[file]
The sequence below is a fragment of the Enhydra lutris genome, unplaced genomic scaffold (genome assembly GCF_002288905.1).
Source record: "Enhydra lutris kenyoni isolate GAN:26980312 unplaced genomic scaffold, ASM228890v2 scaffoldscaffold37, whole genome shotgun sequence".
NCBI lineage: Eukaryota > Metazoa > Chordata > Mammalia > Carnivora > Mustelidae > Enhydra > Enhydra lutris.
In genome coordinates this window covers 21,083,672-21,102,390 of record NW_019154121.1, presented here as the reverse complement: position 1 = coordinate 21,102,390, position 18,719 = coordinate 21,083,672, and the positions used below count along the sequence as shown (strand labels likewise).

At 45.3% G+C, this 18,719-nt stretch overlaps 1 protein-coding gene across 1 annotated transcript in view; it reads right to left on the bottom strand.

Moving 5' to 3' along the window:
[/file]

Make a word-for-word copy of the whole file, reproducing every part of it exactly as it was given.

The sequence below is a fragment of the Enhydra lutris genome, unplaced genomic scaffold (genome assembly GCF_002288905.1).
Source record: "Enhydra lutris kenyoni isolate GAN:26980312 unplaced genomic scaffold, ASM228890v2 scaffoldscaffold37, whole genome shotgun sequence".
NCBI lineage: Eukaryota > Metazoa > Chordata > Mammalia > Carnivora > Mustelidae > Enhydra > Enhydra lutris.
In genome coordinates this window covers 21,083,672-21,102,390 of record NW_019154121.1, presented here as the reverse complement: position 1 = coordinate 21,102,390, position 18,719 = coordinate 21,083,672, and the positions used below count along the sequence as shown (strand labels likewise).

At 45.3% G+C, this 18,719-nt stretch overlaps 1 protein-coding gene across 1 annotated transcript in view; it reads right to left on the bottom strand.

Moving 5' to 3' along the window: